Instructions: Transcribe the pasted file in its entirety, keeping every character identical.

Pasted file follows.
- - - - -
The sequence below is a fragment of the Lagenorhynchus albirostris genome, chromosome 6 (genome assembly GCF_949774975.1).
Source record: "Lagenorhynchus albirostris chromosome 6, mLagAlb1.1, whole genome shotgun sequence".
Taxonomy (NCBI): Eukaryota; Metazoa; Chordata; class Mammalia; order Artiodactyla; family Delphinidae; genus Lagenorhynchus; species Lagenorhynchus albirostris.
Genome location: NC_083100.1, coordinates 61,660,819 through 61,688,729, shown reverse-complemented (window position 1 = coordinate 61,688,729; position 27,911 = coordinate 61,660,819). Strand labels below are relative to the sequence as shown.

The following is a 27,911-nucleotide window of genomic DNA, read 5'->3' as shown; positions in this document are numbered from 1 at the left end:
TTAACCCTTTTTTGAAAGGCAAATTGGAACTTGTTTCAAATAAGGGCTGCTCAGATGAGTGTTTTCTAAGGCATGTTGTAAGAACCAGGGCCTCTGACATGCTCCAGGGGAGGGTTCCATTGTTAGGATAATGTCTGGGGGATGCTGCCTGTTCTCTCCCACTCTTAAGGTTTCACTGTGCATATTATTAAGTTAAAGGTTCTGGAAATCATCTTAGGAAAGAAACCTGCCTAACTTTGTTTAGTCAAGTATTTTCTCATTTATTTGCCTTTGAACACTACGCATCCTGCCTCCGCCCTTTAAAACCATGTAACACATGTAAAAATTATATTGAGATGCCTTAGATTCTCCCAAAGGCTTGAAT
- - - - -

The sequence below is a fragment of the Lagenorhynchus albirostris genome, chromosome 6 (genome assembly GCF_949774975.1).
Source record: "Lagenorhynchus albirostris chromosome 6, mLagAlb1.1, whole genome shotgun sequence".
Taxonomy (NCBI): Eukaryota; Metazoa; Chordata; class Mammalia; order Artiodactyla; family Delphinidae; genus Lagenorhynchus; species Lagenorhynchus albirostris.
Genome location: NC_083100.1, coordinates 61,660,819 through 61,688,729, shown reverse-complemented (window position 1 = coordinate 61,688,729; position 27,911 = coordinate 61,660,819). Strand labels below are relative to the sequence as shown.

The following is a 27,911-nucleotide window of genomic DNA, read 5'->3' as shown; positions in this document are numbered from 1 at the left end:
TTAACCCTTTTTTGAAAGGCAAATTGGAACTTGTTTCAAATAAGGGCTGCTCAGATGAGTGTTTTCTAAGGCATGTTGTAAGAACCAGGGCCTCTGACATGCTCCAGGGGAGGGTTCCATTGTTAGGATAATGTCTGGGGGATGCTGCCTGTTCTCTCCCACTCTTAAGGTTTCACTGTGCATATTATTAAGTTAAAGGTTCTGGAAATCATCTTAGGAAAGAAACCTGCCTAACTTTGTTTAGTCAAGTATTTTCTCATTTATTTGCCTTTGAACACTACGCATCCTGCCTCCGCCCTTTAAAACCATGTAACACATGTAAAAATTATATTGAGATGCCTTAGATTCTCCCAAAGGCTTGAAT